on April 15,2014 | 03:32PM
Jerry_D wrote:
Stop camping and pass it this way, brother!
on April 15,2014 | 03:40PM
OldDiver wrote:
You could replace the word weed with many current legal drugs. From alcohol, sleeping pills, prolonged use of antihistamines, anti depressents, drugs to treat psychotic conditions and so on.
on April 15,2014 | 09:28PM
PCWarrior wrote:
A federal study to back the federal viewpoint of marijuana. Don't be surprised at what they tell you. Reefer Madness lives!
on April 16,2014 | 09:46AM
onoahu wrote:
As long as I'm not the one paying to subsidize you when you "SLOW DOWN, RELAX, and ENJOY life" it's fine by me. However I suspect that the weed smoking % is higher for EBT card users.
on April 16,2014 | 08:46AM
NiteMarcher wrote:
They need to take a good look at the meth problems we have going on throughout the nation--never mind looking at nature's weed which was created naturally. The brain goes through enormous changes along with the physical body and appearance of the meth user. These are the guys ripping off everything and anything they can get there hands on, even if it means bringing down their entire family.
on April 15,2014 | 04:52PM
onevoice82 wrote:
Agree NiteMarcher and also; I think the study missed an important fact.....the users brains were impaired to begin with! Why else would people want to escape life with all it's challenges and hardships.
on April 16,2014 | 05:15AM
Slow wrote:
20 individuals is not a valid survey. And yes, meth is worse than marijuana, though that is not the topic. Being a smoker, I hope further research is done. However, defending marijuana because it is "created naturally" has always seemed to be either irrelevant or a silly distraction. Cobra venom, ebola virus, Portugese man-o-war, hurricanes, toxic mushrooms are all "created naturally." Nature is not good nor evil.
on April 16,2014 | 07:06AM
sailfish1 wrote:
Then again, maybe people with these brain differences are more prone to smoke marijuana - i.e. people who are not so smart get into drugs more so than intelligent people.
on April 15,2014 | 06:33PM
Slow wrote:
Intoxicants are, at best, unnecessary and at worst, lead to death. But nowhere has it ever been suggested, much less proven, that users are dumber than sober folks. You ever have beer or a toke? Ever? Are you smarter than your neighbor?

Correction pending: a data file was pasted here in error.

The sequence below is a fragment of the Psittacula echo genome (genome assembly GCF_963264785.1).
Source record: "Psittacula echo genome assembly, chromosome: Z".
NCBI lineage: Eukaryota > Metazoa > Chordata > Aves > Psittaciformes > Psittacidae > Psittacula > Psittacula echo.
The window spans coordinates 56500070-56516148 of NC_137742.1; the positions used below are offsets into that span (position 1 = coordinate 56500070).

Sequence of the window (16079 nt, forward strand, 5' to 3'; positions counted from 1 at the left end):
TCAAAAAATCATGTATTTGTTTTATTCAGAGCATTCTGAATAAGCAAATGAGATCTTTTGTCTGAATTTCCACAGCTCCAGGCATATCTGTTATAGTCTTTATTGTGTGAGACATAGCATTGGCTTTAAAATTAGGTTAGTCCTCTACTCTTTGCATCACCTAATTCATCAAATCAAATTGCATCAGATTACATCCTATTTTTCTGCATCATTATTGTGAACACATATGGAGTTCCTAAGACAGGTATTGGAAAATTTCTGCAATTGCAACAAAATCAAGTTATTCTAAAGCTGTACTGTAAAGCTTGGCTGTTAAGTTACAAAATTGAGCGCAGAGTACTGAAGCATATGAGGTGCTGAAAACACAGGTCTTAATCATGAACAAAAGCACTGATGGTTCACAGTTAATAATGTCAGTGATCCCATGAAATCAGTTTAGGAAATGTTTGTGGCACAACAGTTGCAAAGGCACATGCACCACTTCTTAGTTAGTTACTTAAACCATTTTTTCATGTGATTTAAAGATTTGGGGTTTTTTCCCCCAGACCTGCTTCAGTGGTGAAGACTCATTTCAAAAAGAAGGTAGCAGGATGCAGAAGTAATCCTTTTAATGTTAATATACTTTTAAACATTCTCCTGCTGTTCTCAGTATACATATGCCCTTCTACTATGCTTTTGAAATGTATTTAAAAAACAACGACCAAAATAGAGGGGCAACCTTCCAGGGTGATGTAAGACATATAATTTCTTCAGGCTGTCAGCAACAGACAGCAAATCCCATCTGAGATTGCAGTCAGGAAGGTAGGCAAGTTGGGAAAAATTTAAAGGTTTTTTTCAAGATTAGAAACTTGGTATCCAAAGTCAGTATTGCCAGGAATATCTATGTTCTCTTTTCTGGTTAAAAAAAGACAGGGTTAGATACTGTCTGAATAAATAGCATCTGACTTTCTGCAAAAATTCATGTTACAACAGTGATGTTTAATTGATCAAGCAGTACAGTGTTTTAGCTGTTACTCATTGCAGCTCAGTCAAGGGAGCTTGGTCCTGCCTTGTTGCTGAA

on April 16,2014 | 07:10AM
kolohepalu wrote:
Dr. Breiter oversteps in his assessment of his findings. He may (or may not) have seen changes in certain areas of the brain. Whether what he saw makes any difference in people's judgement or motivation remains to be seen- but it's doubtful. There are tons of people running around who have smoked daily for years- they don't stick out like sore thumbs for their lack of judgement or motivation- in fact, many are doctors, lawyers, judges, cops, etc.
on April 15,2014 | 07:02PM
BlueDolphin53 wrote:
The issue isn't that they couldn't become productive members of society. Of course they can. The issue is whether or not the damage prevents them from reaching their potential.
on April 15,2014 | 07:43PM
kolohepalu wrote:
Doctors, lawyers, judges. . .
on April 16,2014 | 06:16AM
TTPwr wrote:
on April 16,2014 | 07:47AM
BIG wrote:
on April 16,2014 | 08:32AM
kolohepalu wrote:
NOTE: study sponsored by National Institute on Drug Abuse. I wonder how much funding they would lose if marijuana were deemed relatively harmless- THAT wouldn't be any motivation, would it??
on April 15,2014 | 07:06PM
WalkoffBalk wrote:
on April 15,2014 | 09:14PM
dyw001 wrote:
Actually the increase in size of the amygdala and the nucleus accumbens may be a good thing. According to a recent study, marijuana use can delay or stop dementia or alzheimer's. "A prominent professor of neuroscience, immunology and medical genetics at Ohio State University says in an recent interview that using low doses of marijuana for prolonged periods of time at some point in your life “is probably going to slow the onset or development of dementia, to the point where you’ll most likely die of old age before you get Alzheimer’s.”
on April 16,2014 | 06:55AM
lokela wrote:
Getting hungry.
on April 16,2014 | 06:57AM
Lanikaula wrote:
have some brownies...
on April 16,2014 | 07:29AM